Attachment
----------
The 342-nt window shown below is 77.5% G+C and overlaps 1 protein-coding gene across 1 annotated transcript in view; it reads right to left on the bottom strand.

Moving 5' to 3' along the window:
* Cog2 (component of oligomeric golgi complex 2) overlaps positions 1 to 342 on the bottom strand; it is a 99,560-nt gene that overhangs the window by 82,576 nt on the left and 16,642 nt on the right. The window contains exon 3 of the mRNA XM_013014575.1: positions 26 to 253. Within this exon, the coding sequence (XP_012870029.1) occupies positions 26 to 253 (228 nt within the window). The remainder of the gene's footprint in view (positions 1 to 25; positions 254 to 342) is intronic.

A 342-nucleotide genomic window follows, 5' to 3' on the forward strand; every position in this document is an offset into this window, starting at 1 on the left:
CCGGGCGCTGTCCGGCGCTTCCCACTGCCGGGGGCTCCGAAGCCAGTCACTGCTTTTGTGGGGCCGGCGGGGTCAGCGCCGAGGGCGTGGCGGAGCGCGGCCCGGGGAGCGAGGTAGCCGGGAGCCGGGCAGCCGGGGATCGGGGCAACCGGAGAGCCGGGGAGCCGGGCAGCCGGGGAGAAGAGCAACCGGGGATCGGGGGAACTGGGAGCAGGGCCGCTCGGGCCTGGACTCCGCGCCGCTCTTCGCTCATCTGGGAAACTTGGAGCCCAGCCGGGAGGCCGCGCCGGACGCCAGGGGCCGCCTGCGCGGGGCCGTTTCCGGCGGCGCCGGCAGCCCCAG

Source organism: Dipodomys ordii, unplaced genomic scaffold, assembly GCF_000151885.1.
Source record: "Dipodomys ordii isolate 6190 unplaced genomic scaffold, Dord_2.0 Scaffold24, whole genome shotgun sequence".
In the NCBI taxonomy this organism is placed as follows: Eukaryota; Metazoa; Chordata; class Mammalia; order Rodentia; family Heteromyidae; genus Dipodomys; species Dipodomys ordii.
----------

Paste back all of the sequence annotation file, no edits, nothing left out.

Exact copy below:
The 342-nt window shown below is 77.5% G+C and overlaps 1 protein-coding gene across 1 annotated transcript in view; it reads right to left on the bottom strand.

Moving 5' to 3' along the window:
* Cog2 (component of oligomeric golgi complex 2) overlaps positions 1 to 342 on the bottom strand; it is a 99,560-nt gene that overhangs the window by 82,576 nt on the left and 16,642 nt on the right. The window contains exon 3 of the mRNA XM_013014575.1: positions 26 to 253. Within this exon, the coding sequence (XP_012870029.1) occupies positions 26 to 253 (228 nt within the window). The remainder of the gene's footprint in view (positions 1 to 25; positions 254 to 342) is intronic.

A 342-nucleotide genomic window follows, 5' to 3' on the forward strand; every position in this document is an offset into this window, starting at 1 on the left:
CCGGGCGCTGTCCGGCGCTTCCCACTGCCGGGGGCTCCGAAGCCAGTCACTGCTTTTGTGGGGCCGGCGGGGTCAGCGCCGAGGGCGTGGCGGAGCGCGGCCCGGGGAGCGAGGTAGCCGGGAGCCGGGCAGCCGGGGATCGGGGCAACCGGAGAGCCGGGGAGCCGGGCAGCCGGGGAGAAGAGCAACCGGGGATCGGGGGAACTGGGAGCAGGGCCGCTCGGGCCTGGACTCCGCGCCGCTCTTCGCTCATCTGGGAAACTTGGAGCCCAGCCGGGAGGCCGCGCCGGACGCCAGGGGCCGCCTGCGCGGGGCCGTTTCCGGCGGCGCCGGCAGCCCCAG

Source organism: Dipodomys ordii, unplaced genomic scaffold, assembly GCF_000151885.1.
Source record: "Dipodomys ordii isolate 6190 unplaced genomic scaffold, Dord_2.0 Scaffold24, whole genome shotgun sequence".
In the NCBI taxonomy this organism is placed as follows: Eukaryota; Metazoa; Chordata; class Mammalia; order Rodentia; family Heteromyidae; genus Dipodomys; species Dipodomys ordii.